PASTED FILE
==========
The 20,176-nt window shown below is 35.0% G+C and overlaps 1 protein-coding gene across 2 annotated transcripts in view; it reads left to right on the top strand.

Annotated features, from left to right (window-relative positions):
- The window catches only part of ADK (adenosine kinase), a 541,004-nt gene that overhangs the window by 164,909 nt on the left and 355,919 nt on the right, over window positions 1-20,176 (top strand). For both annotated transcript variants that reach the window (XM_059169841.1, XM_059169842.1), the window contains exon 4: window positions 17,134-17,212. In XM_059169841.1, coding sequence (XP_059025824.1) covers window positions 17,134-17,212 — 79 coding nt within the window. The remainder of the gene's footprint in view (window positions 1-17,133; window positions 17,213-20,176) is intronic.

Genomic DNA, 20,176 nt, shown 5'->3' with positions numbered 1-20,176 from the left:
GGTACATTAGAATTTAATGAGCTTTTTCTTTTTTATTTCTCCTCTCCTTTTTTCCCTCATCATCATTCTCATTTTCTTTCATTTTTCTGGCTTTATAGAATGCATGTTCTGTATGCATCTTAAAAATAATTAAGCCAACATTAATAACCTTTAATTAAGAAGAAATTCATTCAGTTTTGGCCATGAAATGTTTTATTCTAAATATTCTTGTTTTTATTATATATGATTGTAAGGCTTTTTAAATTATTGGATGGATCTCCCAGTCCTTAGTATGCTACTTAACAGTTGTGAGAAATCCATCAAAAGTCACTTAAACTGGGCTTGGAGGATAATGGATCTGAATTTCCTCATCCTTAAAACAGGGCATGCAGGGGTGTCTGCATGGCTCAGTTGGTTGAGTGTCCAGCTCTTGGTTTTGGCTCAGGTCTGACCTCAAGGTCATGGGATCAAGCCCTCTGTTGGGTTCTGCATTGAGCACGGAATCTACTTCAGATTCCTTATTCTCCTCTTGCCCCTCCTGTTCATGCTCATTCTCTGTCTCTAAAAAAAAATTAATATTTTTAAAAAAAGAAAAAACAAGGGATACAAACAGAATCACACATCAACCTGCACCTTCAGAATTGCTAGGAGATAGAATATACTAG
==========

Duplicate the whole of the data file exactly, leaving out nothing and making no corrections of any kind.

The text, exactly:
The 20,176-nt window shown below is 35.0% G+C and overlaps 1 protein-coding gene across 2 annotated transcripts in view; it reads left to right on the top strand.

Annotated features, from left to right (window-relative positions):
- The window catches only part of ADK (adenosine kinase), a 541,004-nt gene that overhangs the window by 164,909 nt on the left and 355,919 nt on the right, over window positions 1-20,176 (top strand). For both annotated transcript variants that reach the window (XM_059169841.1, XM_059169842.1), the window contains exon 4: window positions 17,134-17,212. In XM_059169841.1, coding sequence (XP_059025824.1) covers window positions 17,134-17,212 — 79 coding nt within the window. The remainder of the gene's footprint in view (window positions 1-17,133; window positions 17,213-20,176) is intronic.

Genomic DNA, 20,176 nt, shown 5'->3' with positions numbered 1-20,176 from the left:
GGTACATTAGAATTTAATGAGCTTTTTCTTTTTTATTTCTCCTCTCCTTTTTTCCCTCATCATCATTCTCATTTTCTTTCATTTTTCTGGCTTTATAGAATGCATGTTCTGTATGCATCTTAAAAATAATTAAGCCAACATTAATAACCTTTAATTAAGAAGAAATTCATTCAGTTTTGGCCATGAAATGTTTTATTCTAAATATTCTTGTTTTTATTATATATGATTGTAAGGCTTTTTAAATTATTGGATGGATCTCCCAGTCCTTAGTATGCTACTTAACAGTTGTGAGAAATCCATCAAAAGTCACTTAAACTGGGCTTGGAGGATAATGGATCTGAATTTCCTCATCCTTAAAACAGGGCATGCAGGGGTGTCTGCATGGCTCAGTTGGTTGAGTGTCCAGCTCTTGGTTTTGGCTCAGGTCTGACCTCAAGGTCATGGGATCAAGCCCTCTGTTGGGTTCTGCATTGAGCACGGAATCTACTTCAGATTCCTTATTCTCCTCTTGCCCCTCCTGTTCATGCTCATTCTCTGTCTCTAAAAAAAAATTAATATTTTTAAAAAAAGAAAAAACAAGGGATACAAACAGAATCACACATCAACCTGCACCTTCAGAATTGCTAGGAGATAGAATATACTAG